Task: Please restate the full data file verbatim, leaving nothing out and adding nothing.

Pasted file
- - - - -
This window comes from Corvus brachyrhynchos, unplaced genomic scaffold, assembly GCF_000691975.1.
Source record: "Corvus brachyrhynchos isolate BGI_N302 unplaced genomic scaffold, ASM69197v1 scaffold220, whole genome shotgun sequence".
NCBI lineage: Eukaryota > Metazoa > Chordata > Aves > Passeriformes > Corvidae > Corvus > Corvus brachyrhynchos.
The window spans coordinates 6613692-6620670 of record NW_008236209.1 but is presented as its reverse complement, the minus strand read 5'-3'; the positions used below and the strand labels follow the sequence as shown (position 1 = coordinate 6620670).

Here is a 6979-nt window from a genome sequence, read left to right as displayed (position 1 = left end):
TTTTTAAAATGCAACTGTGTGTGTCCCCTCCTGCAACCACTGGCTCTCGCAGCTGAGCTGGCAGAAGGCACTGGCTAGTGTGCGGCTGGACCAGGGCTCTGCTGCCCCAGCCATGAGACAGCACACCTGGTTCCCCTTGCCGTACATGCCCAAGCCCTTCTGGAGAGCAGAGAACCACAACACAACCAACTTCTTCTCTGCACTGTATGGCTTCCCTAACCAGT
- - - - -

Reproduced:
This window comes from Corvus brachyrhynchos, unplaced genomic scaffold, assembly GCF_000691975.1.
Source record: "Corvus brachyrhynchos isolate BGI_N302 unplaced genomic scaffold, ASM69197v1 scaffold220, whole genome shotgun sequence".
NCBI lineage: Eukaryota > Metazoa > Chordata > Aves > Passeriformes > Corvidae > Corvus > Corvus brachyrhynchos.
The window spans coordinates 6613692-6620670 of record NW_008236209.1 but is presented as its reverse complement, the minus strand read 5'-3'; the positions used below and the strand labels follow the sequence as shown (position 1 = coordinate 6620670).

Here is a 6979-nt window from a genome sequence, read left to right as displayed (position 1 = left end):
TTTTTAAAATGCAACTGTGTGTGTCCCCTCCTGCAACCACTGGCTCTCGCAGCTGAGCTGGCAGAAGGCACTGGCTAGTGTGCGGCTGGACCAGGGCTCTGCTGCCCCAGCCATGAGACAGCACACCTGGTTCCCCTTGCCGTACATGCCCAAGCCCTTCTGGAGAGCAGAGAACCACAACACAACCAACTTCTTCTCTGCACTGTATGGCTTCCCTAACCAGT